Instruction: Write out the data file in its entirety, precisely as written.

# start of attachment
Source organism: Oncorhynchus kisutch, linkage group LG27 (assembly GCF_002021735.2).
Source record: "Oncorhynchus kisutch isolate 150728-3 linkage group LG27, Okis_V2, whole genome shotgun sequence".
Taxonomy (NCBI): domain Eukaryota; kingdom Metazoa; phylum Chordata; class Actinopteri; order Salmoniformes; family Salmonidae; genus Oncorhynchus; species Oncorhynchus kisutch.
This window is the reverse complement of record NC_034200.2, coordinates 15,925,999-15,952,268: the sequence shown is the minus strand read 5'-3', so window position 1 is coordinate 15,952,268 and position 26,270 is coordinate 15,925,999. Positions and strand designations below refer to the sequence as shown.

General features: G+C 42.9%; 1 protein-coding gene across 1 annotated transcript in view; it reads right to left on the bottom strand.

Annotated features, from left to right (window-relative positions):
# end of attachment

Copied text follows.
Source organism: Oncorhynchus kisutch, linkage group LG27 (assembly GCF_002021735.2).
Source record: "Oncorhynchus kisutch isolate 150728-3 linkage group LG27, Okis_V2, whole genome shotgun sequence".
Taxonomy (NCBI): domain Eukaryota; kingdom Metazoa; phylum Chordata; class Actinopteri; order Salmoniformes; family Salmonidae; genus Oncorhynchus; species Oncorhynchus kisutch.
This window is the reverse complement of record NC_034200.2, coordinates 15,925,999-15,952,268: the sequence shown is the minus strand read 5'-3', so window position 1 is coordinate 15,952,268 and position 26,270 is coordinate 15,925,999. Positions and strand designations below refer to the sequence as shown.

General features: G+C 42.9%; 1 protein-coding gene across 1 annotated transcript in view; it reads right to left on the bottom strand.

Annotated features, from left to right (window-relative positions):